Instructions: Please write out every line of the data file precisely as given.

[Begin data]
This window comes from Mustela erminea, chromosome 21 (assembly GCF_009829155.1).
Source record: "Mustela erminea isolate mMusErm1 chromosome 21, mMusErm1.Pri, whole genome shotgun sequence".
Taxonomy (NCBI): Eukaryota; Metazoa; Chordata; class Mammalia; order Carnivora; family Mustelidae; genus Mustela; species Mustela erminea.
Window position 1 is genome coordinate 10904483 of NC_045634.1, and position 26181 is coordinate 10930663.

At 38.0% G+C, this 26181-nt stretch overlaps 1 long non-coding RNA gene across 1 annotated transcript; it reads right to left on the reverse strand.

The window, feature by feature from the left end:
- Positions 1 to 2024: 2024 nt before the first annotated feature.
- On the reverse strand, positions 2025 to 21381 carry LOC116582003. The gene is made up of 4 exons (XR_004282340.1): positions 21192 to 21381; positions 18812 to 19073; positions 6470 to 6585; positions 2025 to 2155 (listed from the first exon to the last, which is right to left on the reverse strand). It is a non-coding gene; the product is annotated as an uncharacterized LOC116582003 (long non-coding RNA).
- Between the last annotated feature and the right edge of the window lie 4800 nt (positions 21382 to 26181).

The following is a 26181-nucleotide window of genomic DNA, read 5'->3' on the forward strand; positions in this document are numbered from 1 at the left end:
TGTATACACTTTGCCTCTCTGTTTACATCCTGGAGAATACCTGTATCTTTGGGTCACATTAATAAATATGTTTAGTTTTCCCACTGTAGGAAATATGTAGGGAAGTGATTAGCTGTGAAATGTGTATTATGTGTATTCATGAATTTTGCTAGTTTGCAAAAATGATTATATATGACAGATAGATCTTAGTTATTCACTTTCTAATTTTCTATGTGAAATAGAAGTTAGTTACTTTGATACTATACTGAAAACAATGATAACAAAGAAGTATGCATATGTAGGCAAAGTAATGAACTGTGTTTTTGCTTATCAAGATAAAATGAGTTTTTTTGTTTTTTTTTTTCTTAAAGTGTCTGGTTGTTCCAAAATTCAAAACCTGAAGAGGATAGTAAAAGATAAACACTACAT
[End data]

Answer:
This window comes from Mustela erminea, chromosome 21 (assembly GCF_009829155.1).
Source record: "Mustela erminea isolate mMusErm1 chromosome 21, mMusErm1.Pri, whole genome shotgun sequence".
Taxonomy (NCBI): Eukaryota; Metazoa; Chordata; class Mammalia; order Carnivora; family Mustelidae; genus Mustela; species Mustela erminea.
Window position 1 is genome coordinate 10904483 of NC_045634.1, and position 26181 is coordinate 10930663.

At 38.0% G+C, this 26181-nt stretch overlaps 1 long non-coding RNA gene across 1 annotated transcript; it reads right to left on the reverse strand.

The window, feature by feature from the left end:
- Positions 1 to 2024: 2024 nt before the first annotated feature.
- On the reverse strand, positions 2025 to 21381 carry LOC116582003. The gene is made up of 4 exons (XR_004282340.1): positions 21192 to 21381; positions 18812 to 19073; positions 6470 to 6585; positions 2025 to 2155 (listed from the first exon to the last, which is right to left on the reverse strand). It is a non-coding gene; the product is annotated as an uncharacterized LOC116582003 (long non-coding RNA).
- Between the last annotated feature and the right edge of the window lie 4800 nt (positions 21382 to 26181).

The following is a 26181-nucleotide window of genomic DNA, read 5'->3' on the forward strand; positions in this document are numbered from 1 at the left end:
TGTATACACTTTGCCTCTCTGTTTACATCCTGGAGAATACCTGTATCTTTGGGTCACATTAATAAATATGTTTAGTTTTCCCACTGTAGGAAATATGTAGGGAAGTGATTAGCTGTGAAATGTGTATTATGTGTATTCATGAATTTTGCTAGTTTGCAAAAATGATTATATATGACAGATAGATCTTAGTTATTCACTTTCTAATTTTCTATGTGAAATAGAAGTTAGTTACTTTGATACTATACTGAAAACAATGATAACAAAGAAGTATGCATATGTAGGCAAAGTAATGAACTGTGTTTTTGCTTATCAAGATAAAATGAGTTTTTTTGTTTTTTTTTTTCTTAAAGTGTCTGGTTGTTCCAAAATTCAAAACCTGAAGAGGATAGTAAAAGATAAACACTACAT